This post was produced as part of the UW Comm Department’s undergraduate Entrepreneurial Journalism course.
By Alysa Hullett
While Americans are tapping away at their iPads, Ghanaians are listening to their “Talking Books.”
In many developing nations, poverty means illiteracy. Without the internet, electricity, or access to doctors, Cliff Schmidt realized many families are ignorant of the help they need from everything from growing potatoes to saving their lives.
So he founded Seattle-based nonprofit Literacy Bridge, aiming to combat global poverty and illiteracy through a simplistic audio computer. Press a button, and vital health and agriculture information plays in the targeted village’s native dialect.
“I wanted to focus on the poorest of the poor,” he says. “So we’re giving families access to a library of knowledge at the lowest cost possible.”
Schmidt received his B.S. in Cognitive Science from MIT and his M.S. in Computer Science and Engineering from UW. While volunteering with MIT’s “One Laptop Per Child” organization—he realized that the $100 plus price tag for laptops distributed to developing nations’ youth was impractical.
So he created the “Talking Book,” costing roughly $25 to $30 to produce. Unlike your laptop—these devices can brave dust storms and rainfall, being tossed and being dropped. The handheld blue, yellow and green boxes might elicit images of an old cassette player rather than a computer—but they are not intended to play Britney Spears tracks.
Patented in 2009, the devices piloted in a remote Ghanaian village and have spread to 11 other villages. Families have one week to “read” the “book” before passing it along to their neighbor.
Whether it’s “during dinner, after dinner, or while taking it out on the farm,” Schmidt says once they have completed the tracks, they are encouraged to record questions, concerns, or contribute information for the next listener.
The device has led 95% users to apply a new health or agricultural practice after its use. Success stories include locals properly nourishing a child, improving crop yields, and treating malaria.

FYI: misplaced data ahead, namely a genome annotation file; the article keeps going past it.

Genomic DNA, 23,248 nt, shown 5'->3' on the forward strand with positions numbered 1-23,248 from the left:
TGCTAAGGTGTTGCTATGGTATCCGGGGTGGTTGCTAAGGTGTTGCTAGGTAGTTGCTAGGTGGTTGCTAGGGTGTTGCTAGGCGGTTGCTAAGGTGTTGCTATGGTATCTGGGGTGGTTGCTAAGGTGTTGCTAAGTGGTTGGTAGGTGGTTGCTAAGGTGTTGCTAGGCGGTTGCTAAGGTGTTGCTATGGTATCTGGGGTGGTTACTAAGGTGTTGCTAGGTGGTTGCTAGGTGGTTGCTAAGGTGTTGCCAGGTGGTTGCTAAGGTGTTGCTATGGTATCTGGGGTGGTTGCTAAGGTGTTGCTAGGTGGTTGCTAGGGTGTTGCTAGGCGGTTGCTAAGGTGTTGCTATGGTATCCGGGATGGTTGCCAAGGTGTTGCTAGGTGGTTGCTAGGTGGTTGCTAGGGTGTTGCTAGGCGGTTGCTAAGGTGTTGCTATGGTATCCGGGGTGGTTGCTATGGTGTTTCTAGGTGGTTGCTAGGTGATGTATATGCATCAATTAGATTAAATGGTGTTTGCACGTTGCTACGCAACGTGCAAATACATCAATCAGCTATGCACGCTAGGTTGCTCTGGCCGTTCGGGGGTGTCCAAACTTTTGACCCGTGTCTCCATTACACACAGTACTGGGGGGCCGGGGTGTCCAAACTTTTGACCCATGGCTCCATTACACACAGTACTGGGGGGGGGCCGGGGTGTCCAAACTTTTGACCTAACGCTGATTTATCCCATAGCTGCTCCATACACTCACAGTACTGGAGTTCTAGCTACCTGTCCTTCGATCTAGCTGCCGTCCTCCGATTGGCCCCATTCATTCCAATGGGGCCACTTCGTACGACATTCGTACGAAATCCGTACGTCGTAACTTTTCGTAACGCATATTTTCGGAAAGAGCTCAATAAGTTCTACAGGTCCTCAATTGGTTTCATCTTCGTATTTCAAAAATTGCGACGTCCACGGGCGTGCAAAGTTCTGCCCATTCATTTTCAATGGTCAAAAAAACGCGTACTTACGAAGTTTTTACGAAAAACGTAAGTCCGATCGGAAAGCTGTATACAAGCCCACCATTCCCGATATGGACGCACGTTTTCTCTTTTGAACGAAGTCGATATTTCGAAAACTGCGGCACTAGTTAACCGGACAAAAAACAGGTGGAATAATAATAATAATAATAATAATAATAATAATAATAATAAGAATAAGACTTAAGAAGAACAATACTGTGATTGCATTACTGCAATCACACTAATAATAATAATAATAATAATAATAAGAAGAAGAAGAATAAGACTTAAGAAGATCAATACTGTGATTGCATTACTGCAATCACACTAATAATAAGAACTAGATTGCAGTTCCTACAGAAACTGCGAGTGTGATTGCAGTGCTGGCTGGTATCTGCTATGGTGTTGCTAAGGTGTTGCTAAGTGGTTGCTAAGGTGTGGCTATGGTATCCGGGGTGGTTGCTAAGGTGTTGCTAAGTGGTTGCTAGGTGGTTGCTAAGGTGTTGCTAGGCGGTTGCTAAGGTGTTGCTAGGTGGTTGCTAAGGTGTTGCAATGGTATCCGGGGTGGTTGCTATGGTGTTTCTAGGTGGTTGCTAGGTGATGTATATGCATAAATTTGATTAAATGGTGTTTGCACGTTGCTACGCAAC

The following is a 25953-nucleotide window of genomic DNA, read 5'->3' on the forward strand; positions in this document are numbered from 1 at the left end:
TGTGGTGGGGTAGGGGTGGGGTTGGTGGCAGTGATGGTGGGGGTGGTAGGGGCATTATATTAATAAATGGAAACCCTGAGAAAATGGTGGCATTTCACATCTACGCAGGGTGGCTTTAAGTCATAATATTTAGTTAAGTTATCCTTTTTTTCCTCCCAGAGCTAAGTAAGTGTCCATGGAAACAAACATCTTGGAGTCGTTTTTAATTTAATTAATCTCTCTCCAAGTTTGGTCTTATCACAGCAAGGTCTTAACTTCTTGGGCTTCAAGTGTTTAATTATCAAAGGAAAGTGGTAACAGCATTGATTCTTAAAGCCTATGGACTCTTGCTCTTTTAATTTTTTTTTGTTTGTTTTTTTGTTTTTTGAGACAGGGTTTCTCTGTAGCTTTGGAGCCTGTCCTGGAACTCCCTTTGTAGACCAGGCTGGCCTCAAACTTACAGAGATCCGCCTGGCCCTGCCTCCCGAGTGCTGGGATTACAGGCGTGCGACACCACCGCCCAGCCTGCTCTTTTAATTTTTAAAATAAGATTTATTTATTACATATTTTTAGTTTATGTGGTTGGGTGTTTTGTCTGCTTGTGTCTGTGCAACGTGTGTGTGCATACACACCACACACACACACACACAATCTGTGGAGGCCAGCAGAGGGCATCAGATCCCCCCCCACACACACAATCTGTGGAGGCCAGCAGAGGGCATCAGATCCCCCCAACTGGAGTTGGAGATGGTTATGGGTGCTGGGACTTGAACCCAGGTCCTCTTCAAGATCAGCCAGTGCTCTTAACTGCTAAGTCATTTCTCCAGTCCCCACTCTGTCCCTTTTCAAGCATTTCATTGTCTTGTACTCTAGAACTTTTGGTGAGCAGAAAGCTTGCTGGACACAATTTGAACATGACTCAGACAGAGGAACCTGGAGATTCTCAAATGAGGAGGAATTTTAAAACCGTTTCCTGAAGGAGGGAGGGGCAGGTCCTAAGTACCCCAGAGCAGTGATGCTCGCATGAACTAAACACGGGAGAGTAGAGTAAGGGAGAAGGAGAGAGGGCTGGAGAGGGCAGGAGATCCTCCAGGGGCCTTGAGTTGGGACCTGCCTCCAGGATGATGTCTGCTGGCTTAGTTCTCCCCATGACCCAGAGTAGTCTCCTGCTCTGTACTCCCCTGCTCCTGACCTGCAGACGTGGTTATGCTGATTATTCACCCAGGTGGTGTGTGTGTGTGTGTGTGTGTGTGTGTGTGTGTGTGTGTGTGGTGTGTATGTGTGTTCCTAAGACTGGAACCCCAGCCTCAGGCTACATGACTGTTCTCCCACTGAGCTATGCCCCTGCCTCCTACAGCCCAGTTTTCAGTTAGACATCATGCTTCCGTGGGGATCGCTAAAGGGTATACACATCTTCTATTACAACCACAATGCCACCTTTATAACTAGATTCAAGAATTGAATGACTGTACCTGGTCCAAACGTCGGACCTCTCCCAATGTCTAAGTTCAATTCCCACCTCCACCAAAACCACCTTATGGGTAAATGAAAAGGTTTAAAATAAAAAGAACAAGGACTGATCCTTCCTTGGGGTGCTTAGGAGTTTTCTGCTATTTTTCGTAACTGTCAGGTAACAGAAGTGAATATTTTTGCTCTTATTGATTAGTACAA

But villagers don’t always receive Talking Book messages gracefully. Program director Bridgette Greenhaw says while messages related to agriculture are rarely resisted, sometimes health-related topics are sensitive.
Directed by the Ministry of Health, the device once told West-African expecting mothers to stop using a traditional plant-based drug used ease pain during labor, “Monsugo,” due to possible danger to the mother and child.
Because of the drug’s longstanding tradition in the community, many African mothers refused or criticized the advice. Rejecting Monsugo also eliminates their one hope of childbirth pain relief—a request too steep for many village women to bear.
Literacy Bridge members stepped back, shifting the message’s tone from commanding abstinence to informing about the drug’s potential dangers, and criticism correspondingly subsided.
“We want to respect a community’s beliefs, but we also need to help the Ministry of Health get out critical messages,” Greenhaw says. “We’re still finding the best way to balance these two.”
Depending on the region, the approach to the message transmission differs, as determined by a Literacy Bridge employee and a local village agent. One village was thought to be musically receptive; consequently a song sung by locals about health services was commissioned by Literacy Bridge and recorded onto the devices.
In September, the organization won the 2012 Tech Award for most innovative use of technology for educational means. So far, Literacy Bridge is unique in promoting knowledge in this affordable, efficient way, but Schmidt hopes it will inspire other organizations to be mindful of the way technology is administrated to impoverished areas.
While attending graduate school at the UW Evans School of Public Affairs, Greenhaw fled to Ghana for the first time, assisting a professor in research about the impact of mobile devices on maternal health care.
Returning her second time with Literacy Bridge, she recalls hearing a local mother’s gratitude about the product’s message of birthing children in a hospital or finding a midwife.
“She couldn’t believe she hadn’t realized the danger before,” Greenhaw says. “It’s such a simple message, but it was something that really impacted her.”
The benefits of simple technology on maternal health care astounded and inspired Greenhaw.
Frequent surveys are conducted to ensure the effectiveness of the product, and much of the digestion of the data is thanks to volunteers from the UW Evans School and Microsoft.
Development director Doris Wong-Estridge says volunteers are able to understand a lot about the communities they are serving by entering data from the devices into the system.
Through various demographic data and assessments, they are able to measure how much users are listening, retaining, and applying the information.
Anyone is welcome to join the fight against illiteracy by showing up to the Literacy Bridge office during volunteer events. The next will be held Sunday February 24th from 10 a.m. to 3 p.m.
“Technology is a powerful tool—but it’s about so much more than technology itself,” she says. Often, “it has to be part of an overall program model, making it a cost-effective way to expand the reach of existing programs.”
Even in the era of the iPad— sometimes, a simple little box that talks is better.